|Fujifilm Instax Mini 8 Camera - South Weber, Utah|
My nine-year-old daughter Joy wanted a camera for Christmas. She's had an interest in photography for years and years, and I've tried to foster that interest.
Joy figured out that she wanted an instant camera, one that spits out a picture. When I was young my family had a Polaroid camera, but nowadays Fujifilm's Instax cameras are popular. The big difference between Polaroids and Instax is the size of the picture--as small as Polaroid pictures were, Instax is even smaller (roughly two inches by two-and-a-half inches).
On Christmas morning Joy unwrapped a light-blue Fujifilm Instax Mini 8 instant film camera and a couple packages of film to go with it. We put in two fresh AA batteries, loaded a 10-pack of film and Joy was able to capture some pictures.
A button near the lens makes the lens pop out and turns the camera on. It takes a moment for the flash to charge. A ring around the lens provides the only picture controls: indoor, cloudy, sunny, bright sunny and high-key. An orange light lets you know what setting the camera thinks it should be set to. The only other button is the shutter release, which is what takes a picture.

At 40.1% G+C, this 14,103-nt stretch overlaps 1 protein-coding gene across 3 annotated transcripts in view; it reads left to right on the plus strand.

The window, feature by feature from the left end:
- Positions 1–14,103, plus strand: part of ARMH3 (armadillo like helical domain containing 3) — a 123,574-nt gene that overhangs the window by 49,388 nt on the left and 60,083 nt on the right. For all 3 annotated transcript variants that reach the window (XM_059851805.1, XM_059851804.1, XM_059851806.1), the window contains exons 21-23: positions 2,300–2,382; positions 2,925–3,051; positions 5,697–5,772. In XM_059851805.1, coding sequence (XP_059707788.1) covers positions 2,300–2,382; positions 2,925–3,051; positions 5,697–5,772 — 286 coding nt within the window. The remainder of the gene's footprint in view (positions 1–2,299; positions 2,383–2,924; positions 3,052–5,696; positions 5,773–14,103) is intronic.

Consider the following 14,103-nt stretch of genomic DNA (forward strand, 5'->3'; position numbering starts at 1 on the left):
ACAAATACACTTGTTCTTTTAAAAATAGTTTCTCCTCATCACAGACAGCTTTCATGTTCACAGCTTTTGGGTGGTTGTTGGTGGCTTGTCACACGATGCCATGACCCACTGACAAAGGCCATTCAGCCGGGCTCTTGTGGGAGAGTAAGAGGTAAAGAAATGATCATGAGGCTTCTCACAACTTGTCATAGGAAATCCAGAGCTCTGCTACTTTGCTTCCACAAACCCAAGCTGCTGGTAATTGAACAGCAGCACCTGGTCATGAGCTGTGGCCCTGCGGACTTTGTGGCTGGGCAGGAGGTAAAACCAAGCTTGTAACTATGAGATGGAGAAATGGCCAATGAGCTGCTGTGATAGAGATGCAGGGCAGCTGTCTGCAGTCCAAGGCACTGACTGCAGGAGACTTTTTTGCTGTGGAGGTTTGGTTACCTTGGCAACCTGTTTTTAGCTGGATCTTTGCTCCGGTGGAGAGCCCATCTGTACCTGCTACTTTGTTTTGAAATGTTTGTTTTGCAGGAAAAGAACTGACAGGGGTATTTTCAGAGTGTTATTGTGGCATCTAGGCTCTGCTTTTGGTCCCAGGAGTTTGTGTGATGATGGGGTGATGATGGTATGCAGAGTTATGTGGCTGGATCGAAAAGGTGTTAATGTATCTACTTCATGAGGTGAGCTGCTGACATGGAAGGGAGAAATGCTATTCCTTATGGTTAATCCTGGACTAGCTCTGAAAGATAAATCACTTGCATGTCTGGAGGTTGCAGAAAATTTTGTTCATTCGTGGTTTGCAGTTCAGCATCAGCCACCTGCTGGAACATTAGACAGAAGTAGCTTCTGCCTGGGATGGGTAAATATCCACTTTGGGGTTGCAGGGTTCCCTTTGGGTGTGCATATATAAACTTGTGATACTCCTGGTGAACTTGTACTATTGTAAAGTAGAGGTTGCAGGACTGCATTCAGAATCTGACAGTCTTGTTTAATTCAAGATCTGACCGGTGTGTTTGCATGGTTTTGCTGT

|Instax - South Weber, Utah|
The camera is very easy to use, and my nine-year-old daughter has no problems with it. She can load the film. It seems well-built for child use and has survived a few knocks. It's a good kid-friendly camera!
Getting the exposure right is tricky--it seems like most photographs are either underexposed or overexposed. The only way to shut off the flash is to put some electrical tape over it. The viewfinder is very small. The lens has soft focus. The closest focus distance is about two feet, and anything inside of that is going to be blurry. Image quality is, no surprise, not particularly good. This is, perhaps, analog photography at it's worst. This is the charm of this camera for some people.
The magic of Instax, and the reason that it is so popular, is the instant picture. You press a button and a picture pops out the side of the camera. It takes a minute for the picture to develop--you can't help but watch it slowly appear from white! And you have a real, tangible picture that you can hold in your hands, something that's often missing in today's digital world.
The Fujifilm Instax Mini 8 camera, which comes in five different fun colors, retails for $60, which isn't bad for a camera. The film is what's expensive, at over a dollar a picture if you don't buy in bulk. It is the magical, retro experience that you are paying for. My daughter Joy says, "It's super fun!"
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Photo by Joy Roesch
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Photo by Joy Roesch